- If history consistent, consider samples for toxicology (liver, kidney, fat, urine etc - consult lab).
- Remove brain and fix whole if likely hepatic encephalopathy.
- Swollen, pale, nodular liver.
- Shrunken liver late in disease process.
- Variable-sized regenerative nodules.
- Focal/multifocal masses.
- Frozen sections best demonstrate lipidosis, but formalin fixation acceptable.
- Varies with cause, eg:
- Moderate to severe inflammation associated with 'piece-meal' necrosis of hepatocytes; begins in portal triad and extends into parenchyma.
- Small islands of hepatocytes surrounded by inflammatory cells (lymphocytes, plasma cells, sometimes neutrophils) → bridging necrosis → active cirrhosis.
- Special stains for copper accumulation (Rubeanic acid, Rhodamine).
- Fibrosis and parenchymal nodules that disrupt normal hepatic architecture.
- Presence of specific neoplastic cells, especially metastatic.
Primary liver diseases
- Cholangiohepatitis and lymphocytic cholangitis Liver: cholangitis.
- Neoplasia, eg lymphosarcoma Lymphoma, bile duct carcinoma, systemic mastocytosis.
- Portosystemic shunts Congenital portosystemic shunt (CPSS).
- Toxic hepatopathy (see Liver: acute disease Liver: acute disease).
Secondary liver diseases
- Feline infectious peritonitis (FIP) Feline infectious peritonitis.
- Toxoplasmosis Toxoplasmosis.
- Hyperthyroidism Hyperthyroidism.
- Neoplasia - metastatic.
- Hepatic lipidosis Liver: lipidosis - idiopathic, secondary to obesity Obesity, endocrine disorders.
Causes of jaundice
- Jaundice .
- Causes of hemolytic anemia: Hemobartonella felis Mycoplasma haemofelis, 'Candidatus Mycoplasma haemominutum' and 'Candidatus Mycoplasma turicensis' , auto-immune hemolytic anemia Anemia: immune-mediated hemolytic , FeLV Feline leukemia virus disease.
- Hepatocellular disease (see primary and systemic causes of liver disease).
- Obstructive: intrahepatic, eg neoplasia, inflammation; extrahepatic, eg pancreatic neoplasia or inflammation Pancreatitis, bile stones.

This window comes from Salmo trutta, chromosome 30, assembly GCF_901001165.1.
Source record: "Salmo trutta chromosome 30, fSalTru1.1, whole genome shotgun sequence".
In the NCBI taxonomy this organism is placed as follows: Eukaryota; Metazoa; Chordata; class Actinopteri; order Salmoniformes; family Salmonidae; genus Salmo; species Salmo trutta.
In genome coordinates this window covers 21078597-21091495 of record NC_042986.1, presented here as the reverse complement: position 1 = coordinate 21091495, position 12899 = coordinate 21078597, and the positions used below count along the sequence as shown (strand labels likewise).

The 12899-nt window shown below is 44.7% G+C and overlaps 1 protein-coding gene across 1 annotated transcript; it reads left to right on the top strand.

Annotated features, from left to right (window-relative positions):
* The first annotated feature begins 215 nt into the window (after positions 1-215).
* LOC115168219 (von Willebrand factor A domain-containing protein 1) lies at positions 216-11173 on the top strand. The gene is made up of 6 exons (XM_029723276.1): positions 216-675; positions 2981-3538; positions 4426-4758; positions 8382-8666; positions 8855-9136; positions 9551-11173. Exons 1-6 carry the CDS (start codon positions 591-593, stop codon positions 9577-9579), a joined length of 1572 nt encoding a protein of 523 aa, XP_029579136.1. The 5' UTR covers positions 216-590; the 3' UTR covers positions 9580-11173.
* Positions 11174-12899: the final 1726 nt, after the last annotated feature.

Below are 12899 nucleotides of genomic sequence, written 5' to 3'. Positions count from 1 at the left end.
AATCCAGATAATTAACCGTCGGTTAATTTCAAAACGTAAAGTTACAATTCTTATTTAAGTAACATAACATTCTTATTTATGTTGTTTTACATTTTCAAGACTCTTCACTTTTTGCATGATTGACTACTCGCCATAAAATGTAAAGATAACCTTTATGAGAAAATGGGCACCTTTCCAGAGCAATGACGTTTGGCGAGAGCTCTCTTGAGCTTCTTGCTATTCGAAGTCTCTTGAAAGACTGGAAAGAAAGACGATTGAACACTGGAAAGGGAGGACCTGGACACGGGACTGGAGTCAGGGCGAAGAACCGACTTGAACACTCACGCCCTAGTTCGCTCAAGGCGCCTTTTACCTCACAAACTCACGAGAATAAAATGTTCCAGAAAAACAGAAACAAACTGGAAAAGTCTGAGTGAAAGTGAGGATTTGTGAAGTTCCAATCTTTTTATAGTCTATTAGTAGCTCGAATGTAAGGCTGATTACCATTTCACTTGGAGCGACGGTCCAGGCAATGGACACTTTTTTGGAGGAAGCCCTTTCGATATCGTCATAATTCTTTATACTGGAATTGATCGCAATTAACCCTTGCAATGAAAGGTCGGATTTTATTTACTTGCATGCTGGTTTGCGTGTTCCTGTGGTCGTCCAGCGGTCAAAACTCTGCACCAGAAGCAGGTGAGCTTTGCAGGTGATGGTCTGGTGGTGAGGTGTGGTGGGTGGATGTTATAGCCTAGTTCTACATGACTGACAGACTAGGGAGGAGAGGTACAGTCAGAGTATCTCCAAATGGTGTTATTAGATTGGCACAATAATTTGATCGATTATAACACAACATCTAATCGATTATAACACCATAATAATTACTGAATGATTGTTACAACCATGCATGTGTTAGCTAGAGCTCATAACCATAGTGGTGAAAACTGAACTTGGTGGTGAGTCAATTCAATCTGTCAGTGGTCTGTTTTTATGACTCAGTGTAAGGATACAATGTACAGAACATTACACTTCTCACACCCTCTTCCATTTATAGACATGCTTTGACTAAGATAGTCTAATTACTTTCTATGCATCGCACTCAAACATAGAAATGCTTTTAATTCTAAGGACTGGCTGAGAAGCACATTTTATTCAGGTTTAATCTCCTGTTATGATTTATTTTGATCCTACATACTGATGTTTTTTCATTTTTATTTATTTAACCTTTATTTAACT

Causes of ascites
- Primary hepatic disease.
- FIP Feline infectious peritonitis.
- Bacterial peritonitis Peritonitis.
- Glomerulonephritis (nephrotic syndrome) Glomerulonephritis.
- Congestive heart failure Heart: congestive heart failure.
- Chylous ascites.
- Other fluids (hemorrhage, bladder Bladder: trauma rupture, or biliary rupture).
- Antibiotics Therapeutics: antimicrobial drug Therapeutics: gastrointestinal system to prevent secondary infections and to reduce gut ammonia production.
- H2 receptor blockers, eg ranitidine Ranitidine or cimetidine Cimetidine.
- Sucralfate Sucralfateif gastrointestinal bleeding.
- Spironolactone Spironolactone if ascites; if refractory, try furosemide Furosemide.
- Lactulose Lactulose and antibiotics for hepatic encephalopathy.
- Feed high quality protein diet Dietetic diet: for liver insufficiency.
Cottage cheese alone is inadequate as a protein source in cats. It is deficient in arginine which is essential in the urea cycle and therefore very important in liver disease.
- Protein restriction only indicated if there is encephalopathy.
Protein restriction can seriously impair liver's ability to regenerate and indiscriminate restriction may reduce or prevent recovery since cats have a high protein requirement.
- Vitamin and zinc Zinc supplementation may be required.
- Cage rest.
- Ursodeoxycholic acid Ursodeoxycholic acid to displace toxic bile acids, stimulate bile flow and modulate immune response.
- Repeat hepatic function tests and hepatic biopsy.
- Depends on underlying cause and degree of hepatic damage.
Expected Response to Treatment
- Clinical improvement.
- Resolution of hepatic pathology.
Reasons for Treatment Failure
- Development of hepatic cirrhosis Liver: cirrhosis.
- Recent references from PubMed and VetMedResource.
- Godfrey D R & Rest J R (2000) Suspected necrolytic migratory erythema associated with chronic hepatopathy in a cat. JSAP 41 (7), 324-328 PubMed.
- Center S A (1999) Chronic liver disease - current concepts of disease mechanisms. JSAP 40 (3), 106-114 PubMed.
Other sources of information
- Johnson S E (2000) Chronic hepatic disorders. In:Textbook of Veterinary Internal Medicine.5th edn. Ettinger S J & Feldman E C (eds). W B Saunders, Philadelphia. pp 1298-1325.
- Laflamme D P (2000) Nutritional management of liver disease. In:Kirk's Current Veterinary therapy XIII.Bonagura J D (ed). W B Saunders, Philadelphia. pp 693-697.
- Center S A (1996) Feline hepatic disease - Current therapeutic concepts. Proceedings of BSAVA Waltham Symposium on liver disease. pp 56-63.
- Watson T (1996) Nutritional management of canine liver disease. Proceedings of BSAVA Waltham Symposium on liver disease.pp 42-46.
- Michel R (1995) Nutritional management of liver disease. Vet Clin North Am Small Anim Pract 25, 485.